She’s spent decades behind the scenes doing odd jobs to ensure the Albion Park Show goes off without a hitch and now Diane McParland has been recognised by the Royal Agricultural Society (RAS) of New South Wales, receiving a special award for her ongoing contributions.
Diane grew up in Sydney, far away from the agricultural lifestyle she now loves, but everything changed when she moved to Jamberoo after getting married in 1975 and was introduced to the local show.
“I had been to [the] Sydney Show every year and looked at all the exhibits and cattle but I had never been involved until I got down here,” Diane said.
“It just became part of the culture and it was one way that, being a city girl, I got to meet other like-minded farmers and learn about the industry.”
She became involved in 1978 to support her husband Shaun, who served as president of the Albion Park Show Society from 1990 to 1994 and again from 2018 to 2020.
“I think it just came from that family connection where you’re supporting one another in what they do,” she said.
“I believe if you can support your partner it just brings a better relationship and shared community involvement.”
Over the years Diane found herself helping out wherever she was needed, whether it was as a cattle steward or in the pavilion, being an adviser for rural youth, training debutantes for the ball, catering, or coordinating the Young Woman of the Year and Tiny Tots competitions.
She even judges competitions at other shows in the region.
“One thing sort of led to another and people would say, ‘We need somebody to do this or that’.
“I was going to be involved in some type of way so you may as well make my time useful and productive.”
And now that family connection that drew her to the show in the first place is even stronger, with both her sons Glenn and Ryan serving on the committee and her son Troy also providing support during events.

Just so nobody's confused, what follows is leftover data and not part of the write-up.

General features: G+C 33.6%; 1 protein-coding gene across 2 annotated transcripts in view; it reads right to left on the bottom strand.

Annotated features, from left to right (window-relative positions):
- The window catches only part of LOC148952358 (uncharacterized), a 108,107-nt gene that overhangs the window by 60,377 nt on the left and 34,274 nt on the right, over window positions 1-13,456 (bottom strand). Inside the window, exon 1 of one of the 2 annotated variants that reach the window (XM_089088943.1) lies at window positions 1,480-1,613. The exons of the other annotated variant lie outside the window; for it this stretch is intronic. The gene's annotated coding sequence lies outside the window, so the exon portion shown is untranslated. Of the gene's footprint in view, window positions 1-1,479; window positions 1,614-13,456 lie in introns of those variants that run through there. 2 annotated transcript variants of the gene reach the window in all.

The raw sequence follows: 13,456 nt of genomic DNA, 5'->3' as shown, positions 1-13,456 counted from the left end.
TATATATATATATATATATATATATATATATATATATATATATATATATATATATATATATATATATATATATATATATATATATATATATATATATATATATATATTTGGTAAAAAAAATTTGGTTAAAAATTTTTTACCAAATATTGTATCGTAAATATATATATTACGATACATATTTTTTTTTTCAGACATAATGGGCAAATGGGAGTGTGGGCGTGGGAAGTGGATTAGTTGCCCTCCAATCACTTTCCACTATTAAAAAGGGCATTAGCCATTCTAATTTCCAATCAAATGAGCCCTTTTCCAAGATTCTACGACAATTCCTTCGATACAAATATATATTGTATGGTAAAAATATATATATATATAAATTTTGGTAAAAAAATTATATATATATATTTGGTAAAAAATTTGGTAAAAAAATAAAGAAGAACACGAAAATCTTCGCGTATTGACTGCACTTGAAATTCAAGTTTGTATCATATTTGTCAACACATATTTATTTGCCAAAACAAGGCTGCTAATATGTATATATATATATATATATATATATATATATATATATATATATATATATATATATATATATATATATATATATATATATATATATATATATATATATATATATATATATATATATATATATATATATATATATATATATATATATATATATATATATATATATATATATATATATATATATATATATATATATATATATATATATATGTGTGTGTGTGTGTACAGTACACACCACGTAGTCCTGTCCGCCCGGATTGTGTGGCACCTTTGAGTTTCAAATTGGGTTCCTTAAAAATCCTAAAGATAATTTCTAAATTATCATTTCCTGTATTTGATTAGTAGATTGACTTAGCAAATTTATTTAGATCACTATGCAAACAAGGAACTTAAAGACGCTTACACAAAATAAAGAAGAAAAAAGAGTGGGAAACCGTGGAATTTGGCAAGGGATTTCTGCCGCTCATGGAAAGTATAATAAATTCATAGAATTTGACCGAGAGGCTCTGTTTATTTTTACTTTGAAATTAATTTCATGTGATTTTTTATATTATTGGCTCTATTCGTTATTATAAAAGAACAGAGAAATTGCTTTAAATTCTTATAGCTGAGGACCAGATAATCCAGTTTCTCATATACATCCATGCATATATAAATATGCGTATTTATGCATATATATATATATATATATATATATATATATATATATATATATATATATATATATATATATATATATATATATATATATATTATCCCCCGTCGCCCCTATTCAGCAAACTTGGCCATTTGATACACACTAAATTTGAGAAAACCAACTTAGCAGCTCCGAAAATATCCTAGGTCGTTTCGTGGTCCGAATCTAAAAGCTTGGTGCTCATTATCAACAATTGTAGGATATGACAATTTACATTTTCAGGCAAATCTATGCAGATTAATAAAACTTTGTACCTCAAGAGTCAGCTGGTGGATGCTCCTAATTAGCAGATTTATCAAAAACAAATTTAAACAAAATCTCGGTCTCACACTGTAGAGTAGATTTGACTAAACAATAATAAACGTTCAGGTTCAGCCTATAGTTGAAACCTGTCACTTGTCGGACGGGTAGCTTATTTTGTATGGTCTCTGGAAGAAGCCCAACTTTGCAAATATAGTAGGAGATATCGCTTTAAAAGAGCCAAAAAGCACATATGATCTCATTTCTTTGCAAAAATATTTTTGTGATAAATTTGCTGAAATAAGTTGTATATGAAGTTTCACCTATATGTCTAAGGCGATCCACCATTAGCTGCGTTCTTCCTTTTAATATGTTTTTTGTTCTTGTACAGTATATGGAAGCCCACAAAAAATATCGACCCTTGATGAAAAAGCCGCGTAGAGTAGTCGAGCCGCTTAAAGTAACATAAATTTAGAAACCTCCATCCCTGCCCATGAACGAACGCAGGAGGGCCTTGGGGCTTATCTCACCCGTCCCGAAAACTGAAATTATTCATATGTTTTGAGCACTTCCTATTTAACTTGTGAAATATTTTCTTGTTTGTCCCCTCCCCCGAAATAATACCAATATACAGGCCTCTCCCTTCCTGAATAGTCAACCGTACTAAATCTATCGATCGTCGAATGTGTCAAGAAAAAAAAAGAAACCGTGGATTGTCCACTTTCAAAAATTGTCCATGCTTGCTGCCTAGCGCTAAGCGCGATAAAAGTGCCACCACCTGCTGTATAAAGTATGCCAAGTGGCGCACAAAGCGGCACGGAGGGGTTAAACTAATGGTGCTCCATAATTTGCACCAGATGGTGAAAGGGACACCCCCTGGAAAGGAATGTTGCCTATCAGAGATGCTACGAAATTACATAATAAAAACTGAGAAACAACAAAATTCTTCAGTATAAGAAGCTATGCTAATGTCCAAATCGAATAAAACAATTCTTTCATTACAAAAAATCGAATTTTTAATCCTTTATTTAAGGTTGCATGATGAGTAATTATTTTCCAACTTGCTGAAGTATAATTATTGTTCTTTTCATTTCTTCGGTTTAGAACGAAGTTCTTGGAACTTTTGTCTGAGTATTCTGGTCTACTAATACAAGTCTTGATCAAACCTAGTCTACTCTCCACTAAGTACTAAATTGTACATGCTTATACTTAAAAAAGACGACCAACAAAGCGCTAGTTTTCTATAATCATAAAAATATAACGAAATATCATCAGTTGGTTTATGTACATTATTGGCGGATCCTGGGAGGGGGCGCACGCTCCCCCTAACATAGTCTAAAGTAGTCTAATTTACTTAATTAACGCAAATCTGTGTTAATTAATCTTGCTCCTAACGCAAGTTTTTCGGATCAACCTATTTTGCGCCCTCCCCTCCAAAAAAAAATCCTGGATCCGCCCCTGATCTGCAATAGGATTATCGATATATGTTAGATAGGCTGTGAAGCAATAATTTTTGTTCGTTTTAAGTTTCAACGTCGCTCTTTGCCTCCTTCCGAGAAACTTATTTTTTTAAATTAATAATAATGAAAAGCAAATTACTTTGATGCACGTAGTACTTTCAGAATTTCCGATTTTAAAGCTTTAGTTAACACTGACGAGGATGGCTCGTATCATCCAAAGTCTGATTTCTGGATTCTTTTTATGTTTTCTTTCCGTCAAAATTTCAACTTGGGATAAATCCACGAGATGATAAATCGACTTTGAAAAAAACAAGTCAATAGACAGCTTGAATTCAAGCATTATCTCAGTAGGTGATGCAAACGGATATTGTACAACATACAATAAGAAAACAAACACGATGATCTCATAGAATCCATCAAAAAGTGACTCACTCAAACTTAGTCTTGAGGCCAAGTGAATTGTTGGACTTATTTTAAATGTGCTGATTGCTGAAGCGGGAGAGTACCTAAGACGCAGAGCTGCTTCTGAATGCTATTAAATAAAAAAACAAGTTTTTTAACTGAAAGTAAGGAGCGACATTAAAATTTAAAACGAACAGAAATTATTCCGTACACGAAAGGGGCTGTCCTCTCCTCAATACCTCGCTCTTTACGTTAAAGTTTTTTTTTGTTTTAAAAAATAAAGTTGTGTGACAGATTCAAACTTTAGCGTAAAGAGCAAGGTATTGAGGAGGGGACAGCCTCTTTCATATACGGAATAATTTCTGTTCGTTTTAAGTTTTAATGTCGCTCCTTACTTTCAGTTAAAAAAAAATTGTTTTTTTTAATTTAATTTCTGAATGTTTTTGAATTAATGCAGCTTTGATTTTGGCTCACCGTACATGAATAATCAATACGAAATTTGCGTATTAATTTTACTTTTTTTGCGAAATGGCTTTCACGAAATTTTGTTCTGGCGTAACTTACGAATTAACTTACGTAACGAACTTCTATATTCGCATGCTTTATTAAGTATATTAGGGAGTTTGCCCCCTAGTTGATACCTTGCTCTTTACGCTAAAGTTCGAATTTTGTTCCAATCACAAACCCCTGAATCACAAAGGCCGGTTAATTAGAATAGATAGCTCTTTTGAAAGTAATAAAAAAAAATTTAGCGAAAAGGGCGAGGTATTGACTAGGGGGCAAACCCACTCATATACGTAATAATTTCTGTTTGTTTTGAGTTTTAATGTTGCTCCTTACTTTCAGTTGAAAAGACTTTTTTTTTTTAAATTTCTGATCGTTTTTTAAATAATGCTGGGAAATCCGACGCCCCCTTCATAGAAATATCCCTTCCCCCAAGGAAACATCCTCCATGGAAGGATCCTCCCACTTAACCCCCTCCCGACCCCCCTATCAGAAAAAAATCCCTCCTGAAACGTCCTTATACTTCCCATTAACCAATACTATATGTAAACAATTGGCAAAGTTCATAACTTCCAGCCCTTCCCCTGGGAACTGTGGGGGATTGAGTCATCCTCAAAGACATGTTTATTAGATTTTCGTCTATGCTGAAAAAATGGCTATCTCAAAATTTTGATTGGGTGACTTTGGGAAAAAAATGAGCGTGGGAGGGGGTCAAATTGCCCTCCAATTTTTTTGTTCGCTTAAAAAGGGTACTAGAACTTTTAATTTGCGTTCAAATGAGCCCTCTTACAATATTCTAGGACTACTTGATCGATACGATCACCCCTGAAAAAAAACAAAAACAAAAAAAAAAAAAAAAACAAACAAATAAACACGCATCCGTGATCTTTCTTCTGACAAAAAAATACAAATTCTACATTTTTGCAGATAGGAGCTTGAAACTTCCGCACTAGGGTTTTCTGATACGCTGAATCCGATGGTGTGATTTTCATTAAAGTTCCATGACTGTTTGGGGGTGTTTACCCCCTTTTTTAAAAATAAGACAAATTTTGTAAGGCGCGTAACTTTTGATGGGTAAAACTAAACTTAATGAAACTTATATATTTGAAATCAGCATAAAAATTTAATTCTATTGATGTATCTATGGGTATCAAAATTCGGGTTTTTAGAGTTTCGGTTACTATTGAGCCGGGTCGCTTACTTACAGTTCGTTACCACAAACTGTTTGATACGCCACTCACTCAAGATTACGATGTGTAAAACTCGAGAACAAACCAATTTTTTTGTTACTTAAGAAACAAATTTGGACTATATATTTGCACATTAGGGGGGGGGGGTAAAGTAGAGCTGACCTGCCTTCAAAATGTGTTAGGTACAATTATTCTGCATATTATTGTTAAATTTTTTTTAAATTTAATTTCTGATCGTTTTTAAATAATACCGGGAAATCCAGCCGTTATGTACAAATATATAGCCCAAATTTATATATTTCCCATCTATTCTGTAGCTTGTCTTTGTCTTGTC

“I think they’ve just seen both of us involved and they’ve tagged along and it’s just progressed to going on the committee and helping out,” she said.
“One runs the animal nursery and one does the ambassadors program; they’re just extra things that they’ve found that could help the society be successful.”
Although the McParlands are helping secure the future of the show, Diane is also responsible for helping preserve its past.
“When I received my life membership in 2012, I realised that there was no recording of who all our life members were or who all our presidents, treasurers and secretaries were, so just sitting at home doing nothing I started a list and searched through old minutes and got everything in order.
“Then it started building up with all the history, things like who the champions were and how long people were on the committee.”
During that process she had urged the society to nominate some of its members for RAS awards, but she had no idea her name would come up this year and only found out she had received an award at the show itself.
“I was talking and the wind was blowing – it wasn’t until he actually said my name that I knew what was going on and then I got a little nudge.”
The medal is presented to members who have shown significant dedication and contribution to their local area and show to help communicate RAS’ vision to educate the community on the value of sustainable agriculture and improve the quality of agricultural produce and animal breeds through competitions.
And the community has been in full support of Diane’s deserving recognition.
“I’ve had so many congratulations come through, and even people from different shows,” she said.
And her commitment is showing no signs of wavering anytime soon, with Diane committed to supporting the show and her family’s efforts as long as she’s needed.
“I don’t think they’ll let me retire now!
“I’ll keep going as long as the show keeps going and will try to do my piece to help out.
“And I’ll always be there to support my husband and the boys doing it and whatever I can do to help,” she said.